But things started shifting in my twenty-ninth year. In January of that year, I stumbled into my first yoga class, a power yoga class (for more details, see this post). I really enjoyed that first class, and immediately began practicing at home by myself pretty much right after that first class. The reasons that attracted me to yoga were many and complex. For one thing, on a purely physical level, I could feel, even from the very beginning, that yoga was much more than just "working out"; the kind of intense body awareness needed in yoga practice reminded me very strongly of the martial arts practice that I used to do in my teens. On a psychological and emotional level, yoga also immediately allowed me to stand back from and see through the useless and unproductive stories that I was telling myself in my mind all the time (for more details, see this post. Actually, I still tell myself stories even now; but I like to think that I am at least more aware of this tendency now).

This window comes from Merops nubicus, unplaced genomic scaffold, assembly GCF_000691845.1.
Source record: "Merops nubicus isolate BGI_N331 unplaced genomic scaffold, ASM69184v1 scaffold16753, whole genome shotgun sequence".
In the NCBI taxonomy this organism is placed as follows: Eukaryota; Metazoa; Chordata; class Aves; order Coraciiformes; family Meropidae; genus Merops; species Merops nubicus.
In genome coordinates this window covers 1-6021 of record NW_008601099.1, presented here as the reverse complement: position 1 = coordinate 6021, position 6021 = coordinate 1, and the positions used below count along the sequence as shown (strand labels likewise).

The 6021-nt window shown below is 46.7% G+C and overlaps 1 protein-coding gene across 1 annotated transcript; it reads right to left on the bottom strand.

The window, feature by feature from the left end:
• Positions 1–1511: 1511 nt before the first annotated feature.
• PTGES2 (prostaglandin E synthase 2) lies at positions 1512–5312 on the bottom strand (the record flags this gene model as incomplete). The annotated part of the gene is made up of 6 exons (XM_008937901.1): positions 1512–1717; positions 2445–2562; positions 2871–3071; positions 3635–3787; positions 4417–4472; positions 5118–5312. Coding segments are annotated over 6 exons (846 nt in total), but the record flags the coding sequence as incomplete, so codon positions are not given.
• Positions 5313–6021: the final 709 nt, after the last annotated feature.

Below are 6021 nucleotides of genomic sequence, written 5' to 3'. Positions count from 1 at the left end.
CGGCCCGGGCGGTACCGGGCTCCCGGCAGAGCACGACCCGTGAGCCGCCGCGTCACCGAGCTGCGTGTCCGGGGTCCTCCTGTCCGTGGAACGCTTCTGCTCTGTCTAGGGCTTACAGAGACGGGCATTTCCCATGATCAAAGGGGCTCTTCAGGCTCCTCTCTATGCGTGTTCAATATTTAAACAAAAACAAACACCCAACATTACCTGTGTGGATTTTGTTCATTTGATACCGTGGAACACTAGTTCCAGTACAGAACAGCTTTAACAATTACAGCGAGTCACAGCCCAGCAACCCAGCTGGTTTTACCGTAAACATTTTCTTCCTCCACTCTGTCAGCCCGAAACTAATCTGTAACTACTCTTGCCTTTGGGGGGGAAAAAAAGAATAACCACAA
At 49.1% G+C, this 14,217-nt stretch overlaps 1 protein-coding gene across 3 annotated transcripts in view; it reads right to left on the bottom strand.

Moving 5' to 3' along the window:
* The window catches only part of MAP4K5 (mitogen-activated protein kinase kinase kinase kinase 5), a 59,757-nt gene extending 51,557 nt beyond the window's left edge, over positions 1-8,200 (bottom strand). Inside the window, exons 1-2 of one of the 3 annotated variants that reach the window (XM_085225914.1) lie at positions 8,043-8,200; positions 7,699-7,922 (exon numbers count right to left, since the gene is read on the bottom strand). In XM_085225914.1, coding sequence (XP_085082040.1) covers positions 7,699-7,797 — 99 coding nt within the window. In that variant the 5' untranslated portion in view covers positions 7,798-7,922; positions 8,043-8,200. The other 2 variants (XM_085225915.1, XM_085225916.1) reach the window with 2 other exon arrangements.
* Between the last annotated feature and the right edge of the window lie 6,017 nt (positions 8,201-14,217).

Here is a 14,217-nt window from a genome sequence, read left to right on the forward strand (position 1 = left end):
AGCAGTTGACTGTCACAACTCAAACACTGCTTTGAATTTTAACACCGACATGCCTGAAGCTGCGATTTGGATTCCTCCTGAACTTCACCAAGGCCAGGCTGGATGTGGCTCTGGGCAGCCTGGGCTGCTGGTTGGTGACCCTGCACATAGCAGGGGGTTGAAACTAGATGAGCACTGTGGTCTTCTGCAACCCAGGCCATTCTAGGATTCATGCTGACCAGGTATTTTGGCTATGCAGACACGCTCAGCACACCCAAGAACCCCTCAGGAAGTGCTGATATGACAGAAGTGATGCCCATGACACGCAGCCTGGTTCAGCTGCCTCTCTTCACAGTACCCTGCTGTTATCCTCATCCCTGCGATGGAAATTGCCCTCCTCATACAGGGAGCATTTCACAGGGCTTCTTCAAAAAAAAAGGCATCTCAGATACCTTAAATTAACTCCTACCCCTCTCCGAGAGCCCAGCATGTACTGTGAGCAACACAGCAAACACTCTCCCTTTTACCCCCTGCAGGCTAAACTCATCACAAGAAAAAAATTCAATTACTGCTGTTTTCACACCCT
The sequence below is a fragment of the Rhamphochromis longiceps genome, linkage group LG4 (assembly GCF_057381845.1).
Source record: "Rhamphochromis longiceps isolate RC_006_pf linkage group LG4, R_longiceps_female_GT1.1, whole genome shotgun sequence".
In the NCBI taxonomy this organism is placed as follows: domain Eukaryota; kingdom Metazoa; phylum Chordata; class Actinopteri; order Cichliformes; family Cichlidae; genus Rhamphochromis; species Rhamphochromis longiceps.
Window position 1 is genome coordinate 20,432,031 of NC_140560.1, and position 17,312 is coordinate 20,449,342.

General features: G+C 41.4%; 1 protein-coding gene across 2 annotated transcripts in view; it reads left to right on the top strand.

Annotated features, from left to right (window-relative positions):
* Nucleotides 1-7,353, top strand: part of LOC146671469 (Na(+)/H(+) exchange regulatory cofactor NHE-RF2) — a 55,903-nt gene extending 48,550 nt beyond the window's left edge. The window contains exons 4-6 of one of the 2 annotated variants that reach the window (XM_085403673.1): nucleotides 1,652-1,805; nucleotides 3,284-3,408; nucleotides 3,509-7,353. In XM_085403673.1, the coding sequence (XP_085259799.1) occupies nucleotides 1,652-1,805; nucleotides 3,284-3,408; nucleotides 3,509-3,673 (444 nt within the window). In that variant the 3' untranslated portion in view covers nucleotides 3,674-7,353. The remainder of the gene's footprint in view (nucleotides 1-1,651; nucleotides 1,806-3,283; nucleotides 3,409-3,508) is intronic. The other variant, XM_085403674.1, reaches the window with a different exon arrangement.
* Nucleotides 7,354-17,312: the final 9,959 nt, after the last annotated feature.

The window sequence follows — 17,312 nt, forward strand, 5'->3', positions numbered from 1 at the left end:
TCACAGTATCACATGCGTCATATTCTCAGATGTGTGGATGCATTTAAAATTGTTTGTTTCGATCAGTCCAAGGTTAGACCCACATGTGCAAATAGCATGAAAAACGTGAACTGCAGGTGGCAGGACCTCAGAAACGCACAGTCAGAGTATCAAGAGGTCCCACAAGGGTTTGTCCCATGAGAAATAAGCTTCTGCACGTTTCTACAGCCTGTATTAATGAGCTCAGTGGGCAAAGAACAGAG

On a philosophical level, I was drawn to yoga because I sensed that yoga provided a worldview that is bigger and broader than the narrowly mechanistic worldview that characterizes so much of contemporary western medicine: While the effects of asana and pranayama practice on our bodies and minds can be explained by modern science and do not contradict it, yoga practice begins with a subjective, "first-person" view of the body, one that does not presuppose a straight-forward mechanistic cause-and-effect view of how our minds and bodies work. Because of this, I found yoga practice to be a much more compassionate and empowering way of relating to my mind and body than the narrowly mechanistic worldview of western medicine. At the same time, because many of the effects of asana and pranayama practice are explainable in medical scientific terms, I also adopted a rather naively scientific view of yoga; I regarded yoga as not being as rationally suspect as "new-agey" things like astrology. Being grounded in the physical body, yoga did not seem as "woo-ey" as things like astrology, whose predictions and claims could be interpreted any which way, and are therefore not falsifiable. As such, yoga is more scientifically credible. Or so I thought.